Author and Title
The opening verse, “The word of the Lord that came to Hosea, the son of Beeri,” identifies Hosea with other OT prophets and follows the same general pattern of naming the book after its author (cf. Joel 1:1;Jonah 1:1; Mic. 1:1; Zeph. 1:1; Mal. 1:1). Beeri is a Hittite name in Genesis 26:34, perhaps demonstrating the practice, as today, of naming children from the Scriptures. Because chapters 1–3 of Hosea are quite different from chapters 4–14, Hosea’s authorship of the whole book has been questioned. But this is unnecessary. The latter section expands and applies the essential message of God’s mercy for his people; the preceding biographical sketch enhances that message, though it employs different literary forms.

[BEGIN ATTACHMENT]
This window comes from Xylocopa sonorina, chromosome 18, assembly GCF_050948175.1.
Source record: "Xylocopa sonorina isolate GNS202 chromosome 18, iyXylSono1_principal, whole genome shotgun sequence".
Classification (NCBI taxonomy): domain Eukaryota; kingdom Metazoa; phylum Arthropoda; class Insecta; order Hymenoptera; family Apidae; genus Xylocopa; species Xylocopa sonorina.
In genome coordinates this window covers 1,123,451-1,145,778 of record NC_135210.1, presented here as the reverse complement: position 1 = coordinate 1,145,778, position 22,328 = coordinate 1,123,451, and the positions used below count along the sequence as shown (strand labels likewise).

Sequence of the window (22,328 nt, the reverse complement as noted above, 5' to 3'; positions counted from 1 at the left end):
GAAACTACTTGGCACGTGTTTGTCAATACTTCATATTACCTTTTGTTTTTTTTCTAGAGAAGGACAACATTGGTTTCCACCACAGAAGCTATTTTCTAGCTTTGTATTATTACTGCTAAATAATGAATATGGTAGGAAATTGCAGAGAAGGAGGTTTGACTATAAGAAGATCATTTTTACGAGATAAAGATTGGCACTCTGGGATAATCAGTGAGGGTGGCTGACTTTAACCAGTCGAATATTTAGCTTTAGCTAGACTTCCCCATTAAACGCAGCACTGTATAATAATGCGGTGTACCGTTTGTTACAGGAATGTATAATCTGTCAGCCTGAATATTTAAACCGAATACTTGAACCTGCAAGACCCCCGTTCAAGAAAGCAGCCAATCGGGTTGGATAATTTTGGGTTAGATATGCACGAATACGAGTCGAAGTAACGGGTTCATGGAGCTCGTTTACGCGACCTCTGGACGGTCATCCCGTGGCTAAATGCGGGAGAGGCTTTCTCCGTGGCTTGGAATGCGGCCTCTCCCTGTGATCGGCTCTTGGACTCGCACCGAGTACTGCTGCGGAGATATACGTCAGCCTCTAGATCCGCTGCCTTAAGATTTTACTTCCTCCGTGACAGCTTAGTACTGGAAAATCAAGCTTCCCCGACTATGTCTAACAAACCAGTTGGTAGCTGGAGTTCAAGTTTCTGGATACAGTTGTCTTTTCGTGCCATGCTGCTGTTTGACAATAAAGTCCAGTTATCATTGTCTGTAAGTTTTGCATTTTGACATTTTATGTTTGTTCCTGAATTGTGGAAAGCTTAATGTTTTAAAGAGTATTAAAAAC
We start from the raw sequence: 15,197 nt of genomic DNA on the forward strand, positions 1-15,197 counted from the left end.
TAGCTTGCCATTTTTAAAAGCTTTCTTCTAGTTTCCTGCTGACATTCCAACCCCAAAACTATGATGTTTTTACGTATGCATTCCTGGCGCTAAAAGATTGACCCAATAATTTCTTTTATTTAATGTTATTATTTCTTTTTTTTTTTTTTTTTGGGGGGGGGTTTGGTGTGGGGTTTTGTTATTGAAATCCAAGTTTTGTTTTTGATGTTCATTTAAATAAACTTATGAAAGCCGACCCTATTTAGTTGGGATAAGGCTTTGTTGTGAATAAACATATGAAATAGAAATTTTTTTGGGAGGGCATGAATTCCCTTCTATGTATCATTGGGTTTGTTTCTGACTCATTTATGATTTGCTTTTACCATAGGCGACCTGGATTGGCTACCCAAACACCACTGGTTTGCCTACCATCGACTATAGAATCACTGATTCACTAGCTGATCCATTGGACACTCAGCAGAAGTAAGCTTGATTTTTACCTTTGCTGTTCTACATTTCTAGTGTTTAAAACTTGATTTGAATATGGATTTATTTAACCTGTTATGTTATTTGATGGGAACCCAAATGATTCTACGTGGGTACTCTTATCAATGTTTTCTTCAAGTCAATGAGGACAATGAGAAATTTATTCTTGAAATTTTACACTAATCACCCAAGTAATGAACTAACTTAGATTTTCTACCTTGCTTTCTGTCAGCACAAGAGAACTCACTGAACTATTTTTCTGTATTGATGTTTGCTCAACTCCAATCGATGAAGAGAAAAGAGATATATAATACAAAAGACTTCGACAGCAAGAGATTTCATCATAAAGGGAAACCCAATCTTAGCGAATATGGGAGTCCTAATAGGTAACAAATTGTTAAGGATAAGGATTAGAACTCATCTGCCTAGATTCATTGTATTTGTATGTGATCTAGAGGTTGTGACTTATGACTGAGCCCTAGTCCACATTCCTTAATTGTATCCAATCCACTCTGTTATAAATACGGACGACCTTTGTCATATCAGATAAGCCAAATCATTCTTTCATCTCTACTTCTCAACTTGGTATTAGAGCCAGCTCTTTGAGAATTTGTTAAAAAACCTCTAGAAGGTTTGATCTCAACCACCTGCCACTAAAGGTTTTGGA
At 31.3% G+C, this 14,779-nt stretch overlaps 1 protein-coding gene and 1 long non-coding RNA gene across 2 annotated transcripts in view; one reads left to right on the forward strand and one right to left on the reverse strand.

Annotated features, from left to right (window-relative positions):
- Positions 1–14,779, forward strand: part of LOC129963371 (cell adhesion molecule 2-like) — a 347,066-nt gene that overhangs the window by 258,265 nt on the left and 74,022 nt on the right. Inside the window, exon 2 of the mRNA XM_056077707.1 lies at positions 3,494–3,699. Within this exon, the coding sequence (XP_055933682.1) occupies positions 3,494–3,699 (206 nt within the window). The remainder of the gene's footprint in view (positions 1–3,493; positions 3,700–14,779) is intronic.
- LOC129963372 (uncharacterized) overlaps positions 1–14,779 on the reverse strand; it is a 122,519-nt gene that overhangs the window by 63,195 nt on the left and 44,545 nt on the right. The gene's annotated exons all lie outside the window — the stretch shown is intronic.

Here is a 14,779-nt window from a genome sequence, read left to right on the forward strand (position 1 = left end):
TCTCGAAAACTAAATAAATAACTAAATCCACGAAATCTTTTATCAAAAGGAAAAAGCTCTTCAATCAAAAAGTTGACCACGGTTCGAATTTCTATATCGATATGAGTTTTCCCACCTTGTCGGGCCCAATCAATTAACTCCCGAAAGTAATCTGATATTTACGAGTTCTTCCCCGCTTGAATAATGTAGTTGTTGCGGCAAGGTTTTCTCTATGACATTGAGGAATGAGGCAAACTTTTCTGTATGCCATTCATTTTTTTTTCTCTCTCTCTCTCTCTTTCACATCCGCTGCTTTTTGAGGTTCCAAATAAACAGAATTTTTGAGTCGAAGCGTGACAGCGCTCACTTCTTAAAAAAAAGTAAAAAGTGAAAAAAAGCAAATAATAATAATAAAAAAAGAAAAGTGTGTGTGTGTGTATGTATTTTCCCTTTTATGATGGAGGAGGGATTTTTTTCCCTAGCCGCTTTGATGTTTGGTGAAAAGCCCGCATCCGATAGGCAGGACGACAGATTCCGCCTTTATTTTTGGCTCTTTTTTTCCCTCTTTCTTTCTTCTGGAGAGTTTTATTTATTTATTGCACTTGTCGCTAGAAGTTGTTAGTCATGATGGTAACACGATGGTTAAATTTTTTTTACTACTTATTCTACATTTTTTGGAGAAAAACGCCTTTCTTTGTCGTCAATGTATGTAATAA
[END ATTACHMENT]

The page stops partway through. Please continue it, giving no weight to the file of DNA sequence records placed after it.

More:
The OT prophets commonly dated their ministries in conjunction with reigning kings. In Hosea’s day the Judean kings were Uzziah, Jotham, Ahaz, and Hezekiah. The king of Israel (the northern kingdom, also called “Ephraim” in Hosea; see note on 4:17) was Jeroboam, son of Joash. Jeroboam’s last year was 753 b.c., and Hezekiah’s was 687, so Hosea’s ministry was situated in this time period. The prophet’s ministry was probably not that long (66 years), though a 35-year ministry is possible. The significant feature is that he ministered during the latter half of the eighth century. This period was the most turbulent and trying time in the history of Israel prior to the captivity.